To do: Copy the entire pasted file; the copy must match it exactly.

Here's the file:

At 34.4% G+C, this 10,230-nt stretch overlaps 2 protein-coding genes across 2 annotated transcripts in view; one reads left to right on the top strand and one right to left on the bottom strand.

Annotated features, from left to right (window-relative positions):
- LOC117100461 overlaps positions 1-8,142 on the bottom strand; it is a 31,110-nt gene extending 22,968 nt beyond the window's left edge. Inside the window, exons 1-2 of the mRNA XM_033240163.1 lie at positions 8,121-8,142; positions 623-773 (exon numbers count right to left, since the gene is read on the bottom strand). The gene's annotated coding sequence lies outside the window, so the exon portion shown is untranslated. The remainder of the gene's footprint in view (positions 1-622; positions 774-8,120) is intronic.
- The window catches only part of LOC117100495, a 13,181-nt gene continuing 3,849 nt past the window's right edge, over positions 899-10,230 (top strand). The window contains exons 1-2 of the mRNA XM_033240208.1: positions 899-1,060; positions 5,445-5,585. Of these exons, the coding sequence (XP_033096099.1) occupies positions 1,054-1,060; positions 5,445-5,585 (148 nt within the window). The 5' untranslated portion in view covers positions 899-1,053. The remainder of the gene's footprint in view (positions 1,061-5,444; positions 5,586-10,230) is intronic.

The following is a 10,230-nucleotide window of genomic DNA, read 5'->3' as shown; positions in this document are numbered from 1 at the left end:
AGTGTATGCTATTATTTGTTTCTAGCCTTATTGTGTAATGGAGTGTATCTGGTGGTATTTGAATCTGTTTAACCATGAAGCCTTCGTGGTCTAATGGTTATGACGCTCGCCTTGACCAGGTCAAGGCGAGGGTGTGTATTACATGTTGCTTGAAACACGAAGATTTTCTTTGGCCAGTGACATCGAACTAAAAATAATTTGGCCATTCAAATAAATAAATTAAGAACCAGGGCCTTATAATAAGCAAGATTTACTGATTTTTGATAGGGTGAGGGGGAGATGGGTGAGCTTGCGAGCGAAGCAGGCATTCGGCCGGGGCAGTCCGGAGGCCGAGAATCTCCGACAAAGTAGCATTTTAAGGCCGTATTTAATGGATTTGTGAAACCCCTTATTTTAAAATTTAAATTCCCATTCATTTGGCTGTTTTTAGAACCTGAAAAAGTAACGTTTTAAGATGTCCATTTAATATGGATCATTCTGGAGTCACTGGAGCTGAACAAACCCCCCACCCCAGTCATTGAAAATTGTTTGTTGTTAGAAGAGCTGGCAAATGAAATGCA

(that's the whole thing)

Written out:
At 34.4% G+C, this 10,230-nt stretch overlaps 2 protein-coding genes across 2 annotated transcripts in view; one reads left to right on the top strand and one right to left on the bottom strand.

Annotated features, from left to right (window-relative positions):
- LOC117100461 overlaps positions 1-8,142 on the bottom strand; it is a 31,110-nt gene extending 22,968 nt beyond the window's left edge. Inside the window, exons 1-2 of the mRNA XM_033240163.1 lie at positions 8,121-8,142; positions 623-773 (exon numbers count right to left, since the gene is read on the bottom strand). The gene's annotated coding sequence lies outside the window, so the exon portion shown is untranslated. The remainder of the gene's footprint in view (positions 1-622; positions 774-8,120) is intronic.
- The window catches only part of LOC117100495, a 13,181-nt gene continuing 3,849 nt past the window's right edge, over positions 899-10,230 (top strand). The window contains exons 1-2 of the mRNA XM_033240208.1: positions 899-1,060; positions 5,445-5,585. Of these exons, the coding sequence (XP_033096099.1) occupies positions 1,054-1,060; positions 5,445-5,585 (148 nt within the window). The 5' untranslated portion in view covers positions 899-1,053. The remainder of the gene's footprint in view (positions 1,061-5,444; positions 5,586-10,230) is intronic.

The following is a 10,230-nucleotide window of genomic DNA, read 5'->3' as shown; positions in this document are numbered from 1 at the left end:
AGTGTATGCTATTATTTGTTTCTAGCCTTATTGTGTAATGGAGTGTATCTGGTGGTATTTGAATCTGTTTAACCATGAAGCCTTCGTGGTCTAATGGTTATGACGCTCGCCTTGACCAGGTCAAGGCGAGGGTGTGTATTACATGTTGCTTGAAACACGAAGATTTTCTTTGGCCAGTGACATCGAACTAAAAATAATTTGGCCATTCAAATAAATAAATTAAGAACCAGGGCCTTATAATAAGCAAGATTTACTGATTTTTGATAGGGTGAGGGGGAGATGGGTGAGCTTGCGAGCGAAGCAGGCATTCGGCCGGGGCAGTCCGGAGGCCGAGAATCTCCGACAAAGTAGCATTTTAAGGCCGTATTTAATGGATTTGTGAAACCCCTTATTTTAAAATTTAAATTCCCATTCATTTGGCTGTTTTTAGAACCTGAAAAAGTAACGTTTTAAGATGTCCATTTAATATGGATCATTCTGGAGTCACTGGAGCTGAACAAACCCCCCACCCCAGTCATTGAAAATTGTTTGTTGTTAGAAGAGCTGGCAAATGAAATGCA